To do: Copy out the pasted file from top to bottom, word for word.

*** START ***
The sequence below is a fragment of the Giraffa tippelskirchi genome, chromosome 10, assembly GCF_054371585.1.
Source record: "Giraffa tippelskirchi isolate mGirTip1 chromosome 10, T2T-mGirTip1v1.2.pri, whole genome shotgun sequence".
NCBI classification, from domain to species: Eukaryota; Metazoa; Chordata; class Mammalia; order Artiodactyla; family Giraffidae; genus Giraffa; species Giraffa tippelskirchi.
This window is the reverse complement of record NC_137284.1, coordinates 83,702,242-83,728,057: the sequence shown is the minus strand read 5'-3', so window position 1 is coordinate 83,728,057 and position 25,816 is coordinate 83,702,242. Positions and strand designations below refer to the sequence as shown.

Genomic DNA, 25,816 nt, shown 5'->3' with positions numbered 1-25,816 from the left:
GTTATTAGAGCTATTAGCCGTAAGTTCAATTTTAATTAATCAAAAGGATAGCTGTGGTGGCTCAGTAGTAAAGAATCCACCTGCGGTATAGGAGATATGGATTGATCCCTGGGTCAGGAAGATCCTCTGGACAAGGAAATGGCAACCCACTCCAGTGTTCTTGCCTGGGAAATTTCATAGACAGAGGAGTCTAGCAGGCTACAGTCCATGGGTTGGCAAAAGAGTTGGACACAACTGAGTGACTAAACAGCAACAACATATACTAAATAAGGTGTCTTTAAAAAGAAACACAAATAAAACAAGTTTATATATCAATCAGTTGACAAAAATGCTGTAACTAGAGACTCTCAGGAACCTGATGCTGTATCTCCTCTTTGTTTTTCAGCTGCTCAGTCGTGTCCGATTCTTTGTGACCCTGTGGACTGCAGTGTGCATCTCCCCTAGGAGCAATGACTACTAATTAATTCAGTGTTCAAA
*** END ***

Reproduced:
The sequence below is a fragment of the Giraffa tippelskirchi genome, chromosome 10, assembly GCF_054371585.1.
Source record: "Giraffa tippelskirchi isolate mGirTip1 chromosome 10, T2T-mGirTip1v1.2.pri, whole genome shotgun sequence".
NCBI classification, from domain to species: Eukaryota; Metazoa; Chordata; class Mammalia; order Artiodactyla; family Giraffidae; genus Giraffa; species Giraffa tippelskirchi.
This window is the reverse complement of record NC_137284.1, coordinates 83,702,242-83,728,057: the sequence shown is the minus strand read 5'-3', so window position 1 is coordinate 83,728,057 and position 25,816 is coordinate 83,702,242. Positions and strand designations below refer to the sequence as shown.

Genomic DNA, 25,816 nt, shown 5'->3' with positions numbered 1-25,816 from the left:
GTTATTAGAGCTATTAGCCGTAAGTTCAATTTTAATTAATCAAAAGGATAGCTGTGGTGGCTCAGTAGTAAAGAATCCACCTGCGGTATAGGAGATATGGATTGATCCCTGGGTCAGGAAGATCCTCTGGACAAGGAAATGGCAACCCACTCCAGTGTTCTTGCCTGGGAAATTTCATAGACAGAGGAGTCTAGCAGGCTACAGTCCATGGGTTGGCAAAAGAGTTGGACACAACTGAGTGACTAAACAGCAACAACATATACTAAATAAGGTGTCTTTAAAAAGAAACACAAATAAAACAAGTTTATATATCAATCAGTTGACAAAAATGCTGTAACTAGAGACTCTCAGGAACCTGATGCTGTATCTCCTCTTTGTTTTTCAGCTGCTCAGTCGTGTCCGATTCTTTGTGACCCTGTGGACTGCAGTGTGCATCTCCCCTAGGAGCAATGACTACTAATTAATTCAGTGTTCAAA